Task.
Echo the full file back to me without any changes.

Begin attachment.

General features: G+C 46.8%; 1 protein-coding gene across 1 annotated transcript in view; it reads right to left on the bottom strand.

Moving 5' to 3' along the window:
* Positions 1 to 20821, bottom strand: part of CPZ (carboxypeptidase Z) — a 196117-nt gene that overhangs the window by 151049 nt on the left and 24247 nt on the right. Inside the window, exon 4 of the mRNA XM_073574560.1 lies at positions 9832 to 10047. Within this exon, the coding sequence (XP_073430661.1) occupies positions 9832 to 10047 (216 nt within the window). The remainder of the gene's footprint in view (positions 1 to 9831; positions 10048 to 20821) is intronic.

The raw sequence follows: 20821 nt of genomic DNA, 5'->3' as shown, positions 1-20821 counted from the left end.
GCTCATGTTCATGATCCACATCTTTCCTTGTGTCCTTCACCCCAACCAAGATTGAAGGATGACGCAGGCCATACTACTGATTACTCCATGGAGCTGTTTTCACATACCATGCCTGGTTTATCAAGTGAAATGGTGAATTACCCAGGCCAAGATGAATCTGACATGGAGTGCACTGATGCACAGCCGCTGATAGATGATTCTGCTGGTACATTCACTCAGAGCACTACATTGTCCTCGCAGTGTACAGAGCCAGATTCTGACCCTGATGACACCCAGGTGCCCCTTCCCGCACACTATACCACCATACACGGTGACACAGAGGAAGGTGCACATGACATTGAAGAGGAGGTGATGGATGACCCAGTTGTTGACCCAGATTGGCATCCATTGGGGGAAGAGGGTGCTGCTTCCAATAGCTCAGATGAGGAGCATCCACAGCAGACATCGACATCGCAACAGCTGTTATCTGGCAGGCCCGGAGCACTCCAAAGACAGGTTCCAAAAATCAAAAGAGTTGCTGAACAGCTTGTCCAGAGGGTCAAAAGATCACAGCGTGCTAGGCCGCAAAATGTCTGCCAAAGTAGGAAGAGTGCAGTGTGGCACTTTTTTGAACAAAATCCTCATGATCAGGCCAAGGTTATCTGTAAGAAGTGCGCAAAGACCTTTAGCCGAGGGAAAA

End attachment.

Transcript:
General features: G+C 46.8%; 1 protein-coding gene across 1 annotated transcript in view; it reads right to left on the bottom strand.

Moving 5' to 3' along the window:
* Positions 1 to 20821, bottom strand: part of CPZ (carboxypeptidase Z) — a 196117-nt gene that overhangs the window by 151049 nt on the left and 24247 nt on the right. Inside the window, exon 4 of the mRNA XM_073574560.1 lies at positions 9832 to 10047. Within this exon, the coding sequence (XP_073430661.1) occupies positions 9832 to 10047 (216 nt within the window). The remainder of the gene's footprint in view (positions 1 to 9831; positions 10048 to 20821) is intronic.

The raw sequence follows: 20821 nt of genomic DNA, 5'->3' as shown, positions 1-20821 counted from the left end.
GCTCATGTTCATGATCCACATCTTTCCTTGTGTCCTTCACCCCAACCAAGATTGAAGGATGACGCAGGCCATACTACTGATTACTCCATGGAGCTGTTTTCACATACCATGCCTGGTTTATCAAGTGAAATGGTGAATTACCCAGGCCAAGATGAATCTGACATGGAGTGCACTGATGCACAGCCGCTGATAGATGATTCTGCTGGTACATTCACTCAGAGCACTACATTGTCCTCGCAGTGTACAGAGCCAGATTCTGACCCTGATGACACCCAGGTGCCCCTTCCCGCACACTATACCACCATACACGGTGACACAGAGGAAGGTGCACATGACATTGAAGAGGAGGTGATGGATGACCCAGTTGTTGACCCAGATTGGCATCCATTGGGGGAAGAGGGTGCTGCTTCCAATAGCTCAGATGAGGAGCATCCACAGCAGACATCGACATCGCAACAGCTGTTATCTGGCAGGCCCGGAGCACTCCAAAGACAGGTTCCAAAAATCAAAAGAGTTGCTGAACAGCTTGTCCAGAGGGTCAAAAGATCACAGCGTGCTAGGCCGCAAAATGTCTGCCAAAGTAGGAAGAGTGCAGTGTGGCACTTTTTTGAACAAAATCCTCATGATCAGGCCAAGGTTATCTGTAAGAAGTGCGCAAAGACCTTTAGCCGAGGGAAAA